We only know one thing in Syria. That this crime caused terrible, tremendous damage that was unprecedented in Syrian modern history. And we paid a dear price for it. Those who planned for this crime had Syria in their minds. It is not as naïve or simple as that.
This is on one hand. On the other hand, yes, everybody knows that in 1996 a group of American so-called neoconservative intellectuals authored a document entitled "The Clean Break" document. You can Google this document. The authors of this document have their names on it, so this is not a conspiracy theory. In it they said, in 1996, that the U.S. policy toward Israel and the Middle East should be based on the following three principles:
First, annulling the Oslo agreement between the Palestinians and the Israelis and never pressuring Israel to sign a peace treaty that will endanger the integrity of the Israeli territory.
Second, changing the regime in Iraq and planting a government in Baghdad that is friendly to the West and to the Americans, pro-Western.
And third, rolling back Syria and weakening Syria. And particularly doing this in Lebanon.
Now this will seem so wild, like as if I was in Hollywood or very near to Hollywood. But I live in Washington, DC. I do not follow Hollywoodian scenarios or scripts. What I'm trying to say is this. I'm not claiming that this document explains everything. The only thing I'm claiming is go and read the names of the authors of this document and look today at the positions that they hold in this administration. This is for you to investigate. You are students and I know how students love to go and look for things. So I would say that I have addressed this issue.
Q: [In February Syria and Iran concluded a united front agreement. You later denied that this was against the United States. How can this not be seen as a provocation to the U.S.?]
Dr. Moustapha: The question is, and I will repeat it for the benefit of those of you who have not heard it. The question was by this gentleman that on this or that date Syria and Iran formed a united front, and then he said that I appeared on TV and I denied the fact that this front was directed against U.S. interests.
Actually if you go and check every single record that there is, Syria and Iran did not form any front whatsoever. This is the way they treat us here in the U.S. media. What can we do? We do not have a political front with Iran. The fact is the following. I was telling the audience in this hall that Israel occupies a part of Syria. We have a quarter of a million Syrian refugees living in Syria from the Golan. And we still have 128,000 Syrians living today in Golan under occupation. And we are telling the Israelis, let's negotiate, let's reach a peace treaty.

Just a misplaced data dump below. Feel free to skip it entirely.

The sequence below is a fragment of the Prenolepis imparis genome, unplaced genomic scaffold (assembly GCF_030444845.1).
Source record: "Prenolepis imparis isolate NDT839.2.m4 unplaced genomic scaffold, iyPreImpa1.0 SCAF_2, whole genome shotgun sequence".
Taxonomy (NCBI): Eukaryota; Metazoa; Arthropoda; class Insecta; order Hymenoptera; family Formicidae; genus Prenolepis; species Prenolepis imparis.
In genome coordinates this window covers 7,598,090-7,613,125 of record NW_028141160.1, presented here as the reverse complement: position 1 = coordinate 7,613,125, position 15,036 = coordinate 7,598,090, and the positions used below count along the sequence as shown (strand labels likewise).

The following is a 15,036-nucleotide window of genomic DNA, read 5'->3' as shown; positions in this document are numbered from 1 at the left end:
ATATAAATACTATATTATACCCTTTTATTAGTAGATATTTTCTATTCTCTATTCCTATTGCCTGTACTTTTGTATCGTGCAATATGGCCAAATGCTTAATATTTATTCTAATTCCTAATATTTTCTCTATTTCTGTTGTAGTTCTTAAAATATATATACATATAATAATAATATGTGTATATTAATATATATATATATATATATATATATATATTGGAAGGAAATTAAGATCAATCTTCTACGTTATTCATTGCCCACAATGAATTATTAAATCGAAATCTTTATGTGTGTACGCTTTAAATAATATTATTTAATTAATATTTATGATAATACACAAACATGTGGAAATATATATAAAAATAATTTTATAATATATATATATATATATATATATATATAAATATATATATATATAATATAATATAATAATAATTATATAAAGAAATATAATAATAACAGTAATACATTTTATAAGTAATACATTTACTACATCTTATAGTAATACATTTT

Now Iran does not even have common borders with Syria. For us to travel to Iran we have to go across either Turkey or Iraq. They are not our neighbors. They have never occupied a single Syrian inch. We do not have problems with Iran. And we do not have the habit in Syria of labeling countries, like, this is a rogue state, and this is a member of the Axis of Evil. We don't do this. We are a very small country. We are many times smaller than Iran itself. And we believe in regional cooperation.
The treaty we signed with Iran is a treaty about cooperation in commerce, in transportation, culture, and agriculture. It is exactly a replica of a treaty we have signed with Turkey and a treaty we have signed with Egypt and Jordan. And why shouldn't we sign such a treaty with Iran?
Iran has very good relations, by the way, with Europe. France and Germany are free to have cooperation with Iran, but not Syria. Because in the American media it will be regarded as an unholy alliance between Iran and Syria against the United States. Please try to remember this. We have lots of problems that are our own problems. If the United States has a problem with Iran it is not our problem. We believe in regional cooperation and let me repeat this. Even with Israel, we are inviting Israel to engage with Syria. It would be preposterous for a small country like Syria to form an alliance -- with who? With Iran? Against who? Against the United States of America.
Q: You say that Syria has withdrawn all of its troops from Lebanon but there has been evidence that there are still intelligence agents in northern Lebanon. How do you account for that?
Dr. Moustapha: I'm sorry. You are saying that there is evidence? Can you prove this evidence? Now look, Syria has made a historic decision, a strategic decision. We have withdrawn every single Syrian official from Lebanon. You can continue to say this for, like, twenty, thirty years: No, no, Syria is still in Lebanon. Nobody in the whole world will believe you. We have withdrawn. End of the story.